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Brain death

What is brain death?


The term “brain death” may be used to refer to an irreversible and complete loss of brain function (the death of the brain as an organ), but is more commonly used to describe the diagnosis of an individual declared dead according to neurological criteria.


Traditionally, the irreversible cessation of circulatory functions was understood as the point of death. When the circulatory system stops, the body begins to decompose. The body no longer processes nutrition and oxygen or maintains its temperature. This “cardiopulmonary death” is still the most common category of death, but today a patient with a beating heart and functioning circulatory system may be pronounced dead based on neurological criteria, that is, based on the loss of brain function.

Image by Natanael Melchor

The idea that brain failure is the same as death first gained traction in August 1968 when a committee from Harvard Medical School published a report in the Journal of the American Medical Association called “A Definition of Irreversible Coma.” The first sentence of their report stated, “Our primary purpose is to define irreversible coma as a new criterion for death.”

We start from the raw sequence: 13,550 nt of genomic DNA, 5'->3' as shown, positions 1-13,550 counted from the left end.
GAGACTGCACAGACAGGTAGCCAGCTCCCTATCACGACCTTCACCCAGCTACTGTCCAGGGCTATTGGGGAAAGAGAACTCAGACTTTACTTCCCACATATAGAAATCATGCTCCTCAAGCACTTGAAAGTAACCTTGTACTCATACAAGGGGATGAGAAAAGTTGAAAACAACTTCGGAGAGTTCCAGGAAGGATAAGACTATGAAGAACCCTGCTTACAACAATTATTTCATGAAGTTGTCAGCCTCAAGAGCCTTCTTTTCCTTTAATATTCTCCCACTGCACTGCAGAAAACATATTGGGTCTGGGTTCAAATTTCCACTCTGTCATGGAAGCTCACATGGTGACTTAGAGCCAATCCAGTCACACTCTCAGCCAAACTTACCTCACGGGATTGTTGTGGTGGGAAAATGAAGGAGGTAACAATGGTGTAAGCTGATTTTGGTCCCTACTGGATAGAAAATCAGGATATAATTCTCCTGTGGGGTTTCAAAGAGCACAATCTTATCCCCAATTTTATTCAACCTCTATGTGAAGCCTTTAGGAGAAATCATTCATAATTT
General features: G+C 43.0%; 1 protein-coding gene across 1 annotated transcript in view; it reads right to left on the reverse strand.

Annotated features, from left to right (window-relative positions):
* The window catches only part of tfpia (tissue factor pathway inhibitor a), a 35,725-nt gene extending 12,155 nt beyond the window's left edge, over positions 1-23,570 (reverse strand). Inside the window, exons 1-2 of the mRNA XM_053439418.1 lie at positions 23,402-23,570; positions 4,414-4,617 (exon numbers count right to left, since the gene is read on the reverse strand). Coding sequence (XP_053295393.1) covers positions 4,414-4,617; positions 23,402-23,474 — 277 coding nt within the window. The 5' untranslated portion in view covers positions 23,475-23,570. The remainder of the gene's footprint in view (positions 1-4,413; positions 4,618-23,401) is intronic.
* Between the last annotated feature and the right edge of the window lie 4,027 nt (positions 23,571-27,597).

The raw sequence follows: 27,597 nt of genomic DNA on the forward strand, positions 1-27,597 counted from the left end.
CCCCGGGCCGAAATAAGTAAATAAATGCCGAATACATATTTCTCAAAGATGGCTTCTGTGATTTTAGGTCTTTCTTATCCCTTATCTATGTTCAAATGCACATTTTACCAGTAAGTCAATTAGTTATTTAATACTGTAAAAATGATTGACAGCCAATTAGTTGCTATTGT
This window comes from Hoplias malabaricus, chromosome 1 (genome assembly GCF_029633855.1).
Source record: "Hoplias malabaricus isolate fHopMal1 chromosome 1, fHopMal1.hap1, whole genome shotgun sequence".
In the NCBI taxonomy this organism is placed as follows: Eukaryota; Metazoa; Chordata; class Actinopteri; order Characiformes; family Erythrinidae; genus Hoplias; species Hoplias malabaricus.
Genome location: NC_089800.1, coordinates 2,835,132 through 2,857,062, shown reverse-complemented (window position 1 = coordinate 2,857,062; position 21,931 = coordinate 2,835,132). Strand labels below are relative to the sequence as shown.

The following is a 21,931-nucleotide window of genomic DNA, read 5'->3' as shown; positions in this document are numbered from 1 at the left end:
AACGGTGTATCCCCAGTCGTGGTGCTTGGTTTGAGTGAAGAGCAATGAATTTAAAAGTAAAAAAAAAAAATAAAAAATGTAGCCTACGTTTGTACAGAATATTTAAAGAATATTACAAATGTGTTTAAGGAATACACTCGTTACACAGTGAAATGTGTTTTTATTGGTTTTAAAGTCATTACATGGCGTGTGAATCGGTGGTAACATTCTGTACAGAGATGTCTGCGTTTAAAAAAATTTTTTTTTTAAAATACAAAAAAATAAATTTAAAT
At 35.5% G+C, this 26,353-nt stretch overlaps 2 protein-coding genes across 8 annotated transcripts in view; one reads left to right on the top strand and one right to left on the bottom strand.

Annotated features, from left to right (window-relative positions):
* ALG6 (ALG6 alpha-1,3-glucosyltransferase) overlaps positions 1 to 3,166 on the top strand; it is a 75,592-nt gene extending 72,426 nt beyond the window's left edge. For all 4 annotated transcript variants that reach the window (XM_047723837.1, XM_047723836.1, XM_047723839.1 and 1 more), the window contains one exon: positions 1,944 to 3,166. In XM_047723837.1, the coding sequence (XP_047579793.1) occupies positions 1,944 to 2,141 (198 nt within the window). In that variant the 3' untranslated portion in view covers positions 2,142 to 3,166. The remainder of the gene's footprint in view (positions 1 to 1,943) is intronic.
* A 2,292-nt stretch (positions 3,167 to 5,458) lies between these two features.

The Harvard committee named two reasons for a new definition of death: 1) Medical advances in resuscitative and life-support measures allowed more and more patients to be brought back from the brink of death, but if these patients continued to live with significant brain damage, “The burden is great on patients who suffer permanent loss of intellect, on their families, on the hospitals, and on those in need of hospital beds already occupied by these comatose patients” and 2) “Obsolete criteria for the definition of death can lead to controversy in obtaining organs for transplantation.”


(The committee’s report was released in the months following the first human heart transplants. The transplants involved the removal of still-beating hearts from the bodies of brain-damaged donors. Even today, hearts and some other organs can only be transplanted from people still alive according to cardiopulmonary criteria.)


The committee gave guidelines on how brain death may be clinically diagnosed but did not argue that the death of a person’s brain is, in fact, equivalent to the death of the whole person. Rather, the committee’s reasons were that it was more societally convenient for the medical profession to treat brain death as equivalent to a person’s death. 


“We suggest that responsible medical opinion is ready to adopt new criteria for pronouncing death to have occurred in an individual sustaining irreversible coma as a result of permanent brain damage.”


Within two years of the Harvard committee’s proposal, states began to adopt the postulate that brain death was equivalent to whole body death. Today, most states legally recognize a diagnosis of brain death, or the cessation of all brain functions, as a person’s death.